Bucks’ firing of Adrian Griffin stemmed partially from ‘flawed use of Damian Lillard’

The Milwaukee Bucks’ decision to fire first-year coach Adrian Griffin was the result of a number of factors that had been troubling the team for several weeks, per a report from Shams Charania, Sam Amick and Eric Nehm of The Athletic.Damian Lillard and Adrian Griffin

“It was born out of months of underwhelming play, with internal concerns growing about the severe decline of their once-elite defense, the flawed use of newcomer Damian Lillard alongside franchise centerpiece Giannis Antetokounmpo and a widespread fear that this group, which was widely expected to contend for a title, was likely to fall short if they stood pat,” Charania, Amick and Nehm wrote. “As far back as the In-Season Tournament in December, when the Bucks lost to the Pacers in Las Vegas and the internal skepticism grew regarding Griffin’s ability to lead this group, there were strong signs that a change was coming.”

Former coach Doc Rivers, currently an in-game analyst for ESPN, is the frontrunner to replace Griffin, according to multiple reports. Rivers, 62, previously coached the Philadelphia 76ers, Los Angeles Clippers, Boston Celtics and Orlando Magic.

He has an overall coaching record of 1,097-763 in 24 seasons, winning a championship with the Celtics in 2008.

Meanwhile, Griffin led the Bucks to a 30-13 record in his first season as an NBA head coach anywhere. His first sign of trouble in Milwaukee came before the season, when former Portland Trail Blazers coach Terry Stotts resigned from his position as Griffin’s assistant. Lillard is known to be a Stotts fan from their time together in Portland.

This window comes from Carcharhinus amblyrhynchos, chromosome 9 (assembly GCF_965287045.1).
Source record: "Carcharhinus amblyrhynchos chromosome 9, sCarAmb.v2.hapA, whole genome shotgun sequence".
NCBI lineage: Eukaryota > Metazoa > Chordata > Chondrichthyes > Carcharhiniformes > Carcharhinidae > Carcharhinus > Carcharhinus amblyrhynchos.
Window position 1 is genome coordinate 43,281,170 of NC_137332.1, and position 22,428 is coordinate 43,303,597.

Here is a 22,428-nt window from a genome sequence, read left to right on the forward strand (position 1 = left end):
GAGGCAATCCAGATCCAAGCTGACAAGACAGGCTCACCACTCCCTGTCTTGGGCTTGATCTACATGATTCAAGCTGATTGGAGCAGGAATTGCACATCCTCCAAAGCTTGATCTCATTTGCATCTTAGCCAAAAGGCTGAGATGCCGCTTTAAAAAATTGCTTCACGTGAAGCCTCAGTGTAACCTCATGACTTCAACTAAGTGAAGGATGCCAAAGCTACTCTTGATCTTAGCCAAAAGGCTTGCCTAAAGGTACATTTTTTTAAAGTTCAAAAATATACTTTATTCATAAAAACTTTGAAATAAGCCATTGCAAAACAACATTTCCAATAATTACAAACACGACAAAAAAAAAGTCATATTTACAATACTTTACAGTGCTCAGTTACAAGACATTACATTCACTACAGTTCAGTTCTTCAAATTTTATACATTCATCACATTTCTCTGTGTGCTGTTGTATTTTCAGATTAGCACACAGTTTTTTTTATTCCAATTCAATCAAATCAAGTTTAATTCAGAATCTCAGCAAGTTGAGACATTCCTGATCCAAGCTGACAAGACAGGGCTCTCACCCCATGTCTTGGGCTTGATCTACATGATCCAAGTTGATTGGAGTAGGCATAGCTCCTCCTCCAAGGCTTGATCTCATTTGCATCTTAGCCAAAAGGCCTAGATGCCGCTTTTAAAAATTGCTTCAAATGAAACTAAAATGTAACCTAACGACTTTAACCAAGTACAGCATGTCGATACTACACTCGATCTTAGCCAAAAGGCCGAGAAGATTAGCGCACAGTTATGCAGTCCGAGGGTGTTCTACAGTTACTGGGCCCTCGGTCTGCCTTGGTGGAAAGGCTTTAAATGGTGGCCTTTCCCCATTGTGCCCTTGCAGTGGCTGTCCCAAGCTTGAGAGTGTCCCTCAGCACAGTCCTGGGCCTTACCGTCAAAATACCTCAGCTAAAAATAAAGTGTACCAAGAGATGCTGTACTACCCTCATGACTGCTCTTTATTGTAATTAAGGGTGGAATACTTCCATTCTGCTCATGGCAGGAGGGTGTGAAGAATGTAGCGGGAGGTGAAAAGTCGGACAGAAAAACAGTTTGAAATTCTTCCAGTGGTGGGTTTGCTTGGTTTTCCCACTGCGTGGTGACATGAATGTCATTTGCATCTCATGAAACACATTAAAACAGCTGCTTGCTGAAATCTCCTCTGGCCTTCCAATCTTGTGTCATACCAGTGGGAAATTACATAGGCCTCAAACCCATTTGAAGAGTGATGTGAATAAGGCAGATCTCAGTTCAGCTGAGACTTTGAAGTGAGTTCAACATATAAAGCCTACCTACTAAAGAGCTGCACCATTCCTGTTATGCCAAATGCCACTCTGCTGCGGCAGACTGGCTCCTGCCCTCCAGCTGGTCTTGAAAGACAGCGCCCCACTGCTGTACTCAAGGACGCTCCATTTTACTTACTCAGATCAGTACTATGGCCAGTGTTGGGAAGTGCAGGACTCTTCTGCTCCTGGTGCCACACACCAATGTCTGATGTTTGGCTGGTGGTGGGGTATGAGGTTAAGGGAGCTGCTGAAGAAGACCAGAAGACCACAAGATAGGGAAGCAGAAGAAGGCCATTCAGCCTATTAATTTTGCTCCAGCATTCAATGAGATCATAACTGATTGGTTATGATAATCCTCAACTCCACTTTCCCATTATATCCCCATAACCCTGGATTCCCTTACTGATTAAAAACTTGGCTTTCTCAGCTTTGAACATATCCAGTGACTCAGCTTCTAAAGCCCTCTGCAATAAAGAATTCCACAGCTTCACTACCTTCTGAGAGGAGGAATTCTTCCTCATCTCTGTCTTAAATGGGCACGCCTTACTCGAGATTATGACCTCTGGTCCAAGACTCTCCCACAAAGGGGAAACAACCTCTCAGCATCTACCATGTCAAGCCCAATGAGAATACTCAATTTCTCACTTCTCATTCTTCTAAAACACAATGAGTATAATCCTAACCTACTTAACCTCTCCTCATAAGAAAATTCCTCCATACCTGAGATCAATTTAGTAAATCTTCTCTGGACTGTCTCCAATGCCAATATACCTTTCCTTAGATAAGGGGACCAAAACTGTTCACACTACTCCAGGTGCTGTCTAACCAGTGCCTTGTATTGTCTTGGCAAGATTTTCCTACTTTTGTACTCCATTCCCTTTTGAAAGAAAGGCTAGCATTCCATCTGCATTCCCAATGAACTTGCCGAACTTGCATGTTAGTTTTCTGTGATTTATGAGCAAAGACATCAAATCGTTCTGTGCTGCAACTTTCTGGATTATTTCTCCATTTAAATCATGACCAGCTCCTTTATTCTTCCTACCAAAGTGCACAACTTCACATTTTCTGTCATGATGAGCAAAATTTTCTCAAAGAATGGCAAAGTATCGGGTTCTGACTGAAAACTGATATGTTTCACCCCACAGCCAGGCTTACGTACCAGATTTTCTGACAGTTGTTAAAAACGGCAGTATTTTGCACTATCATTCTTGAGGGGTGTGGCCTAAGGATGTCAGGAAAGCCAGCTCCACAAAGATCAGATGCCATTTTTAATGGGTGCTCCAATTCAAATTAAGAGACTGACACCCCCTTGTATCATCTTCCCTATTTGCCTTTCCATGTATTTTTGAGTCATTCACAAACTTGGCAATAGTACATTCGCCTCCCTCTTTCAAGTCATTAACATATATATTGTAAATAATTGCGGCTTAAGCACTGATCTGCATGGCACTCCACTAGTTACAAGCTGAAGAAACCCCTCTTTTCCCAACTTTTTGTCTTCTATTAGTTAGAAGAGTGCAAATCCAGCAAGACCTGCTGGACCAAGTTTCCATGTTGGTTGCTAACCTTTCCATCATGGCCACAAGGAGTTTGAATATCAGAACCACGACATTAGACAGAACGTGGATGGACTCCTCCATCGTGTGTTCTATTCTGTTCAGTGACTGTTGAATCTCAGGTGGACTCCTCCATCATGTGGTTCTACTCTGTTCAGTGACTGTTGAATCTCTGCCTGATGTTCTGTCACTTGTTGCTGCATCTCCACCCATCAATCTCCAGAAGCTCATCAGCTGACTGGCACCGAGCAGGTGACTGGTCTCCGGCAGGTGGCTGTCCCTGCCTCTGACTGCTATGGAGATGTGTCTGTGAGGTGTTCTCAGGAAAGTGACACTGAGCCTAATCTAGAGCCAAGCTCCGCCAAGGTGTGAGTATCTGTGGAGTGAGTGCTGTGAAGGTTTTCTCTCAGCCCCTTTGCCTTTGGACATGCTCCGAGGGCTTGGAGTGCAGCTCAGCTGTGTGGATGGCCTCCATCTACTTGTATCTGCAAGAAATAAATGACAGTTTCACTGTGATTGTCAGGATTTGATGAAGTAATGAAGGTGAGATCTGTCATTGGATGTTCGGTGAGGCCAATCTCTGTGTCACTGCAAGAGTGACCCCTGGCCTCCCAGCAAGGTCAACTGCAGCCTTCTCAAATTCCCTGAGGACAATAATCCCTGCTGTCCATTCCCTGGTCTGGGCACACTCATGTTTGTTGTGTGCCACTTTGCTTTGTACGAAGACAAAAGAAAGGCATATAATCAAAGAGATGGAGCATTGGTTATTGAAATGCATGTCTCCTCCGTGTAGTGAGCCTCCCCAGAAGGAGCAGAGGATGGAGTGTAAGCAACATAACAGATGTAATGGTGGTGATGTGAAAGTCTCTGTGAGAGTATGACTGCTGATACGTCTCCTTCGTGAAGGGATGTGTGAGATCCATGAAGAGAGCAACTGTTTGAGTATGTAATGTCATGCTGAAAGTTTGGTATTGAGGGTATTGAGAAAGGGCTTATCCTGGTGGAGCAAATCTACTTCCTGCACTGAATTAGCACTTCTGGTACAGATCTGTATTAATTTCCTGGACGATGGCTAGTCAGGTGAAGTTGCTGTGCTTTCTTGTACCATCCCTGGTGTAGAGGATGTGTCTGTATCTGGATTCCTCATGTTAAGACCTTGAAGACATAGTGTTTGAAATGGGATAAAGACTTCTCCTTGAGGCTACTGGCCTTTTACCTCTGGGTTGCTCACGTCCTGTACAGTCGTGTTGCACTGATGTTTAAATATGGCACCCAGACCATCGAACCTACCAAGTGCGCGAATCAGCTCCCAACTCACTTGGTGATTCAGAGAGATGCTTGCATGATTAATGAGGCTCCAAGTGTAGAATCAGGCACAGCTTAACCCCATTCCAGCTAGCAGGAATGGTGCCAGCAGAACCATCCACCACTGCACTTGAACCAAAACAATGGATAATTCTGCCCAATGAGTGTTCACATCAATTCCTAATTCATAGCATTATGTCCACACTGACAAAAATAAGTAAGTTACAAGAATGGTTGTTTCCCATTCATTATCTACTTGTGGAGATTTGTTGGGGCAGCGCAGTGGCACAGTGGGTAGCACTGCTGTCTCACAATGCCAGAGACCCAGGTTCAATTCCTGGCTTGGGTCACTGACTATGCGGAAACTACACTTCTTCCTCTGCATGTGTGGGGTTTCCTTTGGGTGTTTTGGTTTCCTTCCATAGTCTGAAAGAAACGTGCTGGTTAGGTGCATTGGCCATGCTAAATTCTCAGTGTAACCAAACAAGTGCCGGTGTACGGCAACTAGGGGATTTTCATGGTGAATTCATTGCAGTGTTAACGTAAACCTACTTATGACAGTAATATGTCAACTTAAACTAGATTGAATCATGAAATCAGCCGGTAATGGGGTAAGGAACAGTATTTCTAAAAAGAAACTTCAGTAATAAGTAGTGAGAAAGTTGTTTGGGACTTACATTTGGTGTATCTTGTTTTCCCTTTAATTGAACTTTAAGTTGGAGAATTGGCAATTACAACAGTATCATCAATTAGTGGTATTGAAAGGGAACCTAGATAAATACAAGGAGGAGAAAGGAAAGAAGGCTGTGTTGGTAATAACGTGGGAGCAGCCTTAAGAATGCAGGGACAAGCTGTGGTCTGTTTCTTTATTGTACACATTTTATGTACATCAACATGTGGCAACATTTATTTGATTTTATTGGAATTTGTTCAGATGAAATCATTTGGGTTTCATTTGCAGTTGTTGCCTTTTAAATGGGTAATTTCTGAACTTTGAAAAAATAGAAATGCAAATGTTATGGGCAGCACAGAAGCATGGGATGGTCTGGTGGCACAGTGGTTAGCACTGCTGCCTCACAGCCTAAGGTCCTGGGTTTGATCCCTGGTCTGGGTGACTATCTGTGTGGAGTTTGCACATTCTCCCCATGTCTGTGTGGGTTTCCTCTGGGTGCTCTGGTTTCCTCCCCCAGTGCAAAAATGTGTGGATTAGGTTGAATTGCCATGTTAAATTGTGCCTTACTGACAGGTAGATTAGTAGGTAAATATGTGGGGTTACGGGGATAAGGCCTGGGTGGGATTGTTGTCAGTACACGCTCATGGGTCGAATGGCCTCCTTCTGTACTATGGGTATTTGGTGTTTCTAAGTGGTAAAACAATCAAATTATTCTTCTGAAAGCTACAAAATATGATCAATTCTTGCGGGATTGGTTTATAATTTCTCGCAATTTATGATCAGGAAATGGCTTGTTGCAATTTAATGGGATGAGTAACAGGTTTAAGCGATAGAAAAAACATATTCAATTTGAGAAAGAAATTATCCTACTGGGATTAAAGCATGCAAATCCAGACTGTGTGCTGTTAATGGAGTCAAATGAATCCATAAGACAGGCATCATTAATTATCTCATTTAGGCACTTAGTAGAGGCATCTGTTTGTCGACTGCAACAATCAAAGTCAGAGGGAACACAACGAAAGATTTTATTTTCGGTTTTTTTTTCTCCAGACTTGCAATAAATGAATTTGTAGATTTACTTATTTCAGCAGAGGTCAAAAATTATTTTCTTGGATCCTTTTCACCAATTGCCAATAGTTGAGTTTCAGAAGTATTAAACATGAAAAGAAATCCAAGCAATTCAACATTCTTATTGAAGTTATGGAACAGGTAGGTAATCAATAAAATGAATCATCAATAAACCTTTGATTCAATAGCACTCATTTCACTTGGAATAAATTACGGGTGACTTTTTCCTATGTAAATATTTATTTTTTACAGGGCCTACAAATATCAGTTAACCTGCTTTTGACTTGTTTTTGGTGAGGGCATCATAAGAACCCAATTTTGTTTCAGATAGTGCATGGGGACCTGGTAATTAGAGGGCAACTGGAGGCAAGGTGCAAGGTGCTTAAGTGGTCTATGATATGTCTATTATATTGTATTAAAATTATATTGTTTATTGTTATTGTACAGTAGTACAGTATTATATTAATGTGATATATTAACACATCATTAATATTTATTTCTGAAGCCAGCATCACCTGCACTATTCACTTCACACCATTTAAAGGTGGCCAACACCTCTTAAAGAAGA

“With Stotts out of the picture and the Bucks still looking for their identity as they reached the semifinals of the In-Season Tournament, the Bucks reached out to Rivers to serve as a veteran coaching voice to help Griffin find a path forward through the season,” Charania, Amick and Nehm wrote.

Griffin, 49, began his NBA coaching career as a Bucks assistant in 2008. He then served as an assistant with the Chicago Bulls, Orlando Magic, Oklahoma City Thunder and Toronto Raptors before being hired to replace Mike Budenholzer in Milwaukee this past offseason.

Before becoming a coach, Griffin was a journeyman guard/forward in the NBA from 1999-2008, playing for six different teams in that span.

“There have been steady rumblings for weeks in NBA circles that several Bucks veterans, including Giannis, had lost faith in Griffin,” Chris Mannix of Sports Illustrated wrote. “That appeared to be smart hire last spring just never worked out.”

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